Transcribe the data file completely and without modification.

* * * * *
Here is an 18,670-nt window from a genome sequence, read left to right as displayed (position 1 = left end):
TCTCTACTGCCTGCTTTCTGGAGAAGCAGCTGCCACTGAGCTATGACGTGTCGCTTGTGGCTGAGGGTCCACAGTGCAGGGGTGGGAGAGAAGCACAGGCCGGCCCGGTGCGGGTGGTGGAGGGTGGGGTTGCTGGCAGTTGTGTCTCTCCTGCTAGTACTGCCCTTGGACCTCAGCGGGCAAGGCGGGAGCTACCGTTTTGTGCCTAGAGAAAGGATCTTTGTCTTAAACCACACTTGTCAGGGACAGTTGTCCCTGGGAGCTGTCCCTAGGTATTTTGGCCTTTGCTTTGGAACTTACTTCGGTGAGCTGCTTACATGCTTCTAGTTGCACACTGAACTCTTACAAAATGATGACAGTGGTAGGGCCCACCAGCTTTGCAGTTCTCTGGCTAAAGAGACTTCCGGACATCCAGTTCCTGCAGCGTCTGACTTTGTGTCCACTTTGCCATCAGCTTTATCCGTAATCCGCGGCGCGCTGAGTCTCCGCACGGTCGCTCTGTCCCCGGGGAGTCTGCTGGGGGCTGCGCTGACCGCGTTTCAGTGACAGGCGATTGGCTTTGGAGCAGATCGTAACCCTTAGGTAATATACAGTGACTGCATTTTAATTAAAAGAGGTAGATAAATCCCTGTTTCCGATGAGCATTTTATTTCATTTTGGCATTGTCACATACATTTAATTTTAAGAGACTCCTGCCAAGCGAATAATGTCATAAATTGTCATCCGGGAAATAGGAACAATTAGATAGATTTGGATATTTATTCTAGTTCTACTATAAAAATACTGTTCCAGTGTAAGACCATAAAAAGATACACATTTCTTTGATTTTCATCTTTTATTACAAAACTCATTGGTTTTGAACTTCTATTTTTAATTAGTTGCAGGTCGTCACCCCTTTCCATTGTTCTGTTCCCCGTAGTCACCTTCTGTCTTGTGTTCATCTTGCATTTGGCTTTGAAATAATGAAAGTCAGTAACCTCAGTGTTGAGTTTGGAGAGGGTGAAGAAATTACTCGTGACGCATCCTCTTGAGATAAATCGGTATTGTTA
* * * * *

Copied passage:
Here is an 18,670-nt window from a genome sequence, read left to right as displayed (position 1 = left end):
TCTCTACTGCCTGCTTTCTGGAGAAGCAGCTGCCACTGAGCTATGACGTGTCGCTTGTGGCTGAGGGTCCACAGTGCAGGGGTGGGAGAGAAGCACAGGCCGGCCCGGTGCGGGTGGTGGAGGGTGGGGTTGCTGGCAGTTGTGTCTCTCCTGCTAGTACTGCCCTTGGACCTCAGCGGGCAAGGCGGGAGCTACCGTTTTGTGCCTAGAGAAAGGATCTTTGTCTTAAACCACACTTGTCAGGGACAGTTGTCCCTGGGAGCTGTCCCTAGGTATTTTGGCCTTTGCTTTGGAACTTACTTCGGTGAGCTGCTTACATGCTTCTAGTTGCACACTGAACTCTTACAAAATGATGACAGTGGTAGGGCCCACCAGCTTTGCAGTTCTCTGGCTAAAGAGACTTCCGGACATCCAGTTCCTGCAGCGTCTGACTTTGTGTCCACTTTGCCATCAGCTTTATCCGTAATCCGCGGCGCGCTGAGTCTCCGCACGGTCGCTCTGTCCCCGGGGAGTCTGCTGGGGGCTGCGCTGACCGCGTTTCAGTGACAGGCGATTGGCTTTGGAGCAGATCGTAACCCTTAGGTAATATACAGTGACTGCATTTTAATTAAAAGAGGTAGATAAATCCCTGTTTCCGATGAGCATTTTATTTCATTTTGGCATTGTCACATACATTTAATTTTAAGAGACTCCTGCCAAGCGAATAATGTCATAAATTGTCATCCGGGAAATAGGAACAATTAGATAGATTTGGATATTTATTCTAGTTCTACTATAAAAATACTGTTCCAGTGTAAGACCATAAAAAGATACACATTTCTTTGATTTTCATCTTTTATTACAAAACTCATTGGTTTTGAACTTCTATTTTTAATTAGTTGCAGGTCGTCACCCCTTTCCATTGTTCTGTTCCCCGTAGTCACCTTCTGTCTTGTGTTCATCTTGCATTTGGCTTTGAAATAATGAAAGTCAGTAACCTCAGTGTTGAGTTTGGAGAGGGTGAAGAAATTACTCGTGACGCATCCTCTTGAGATAAATCGGTATTGTTA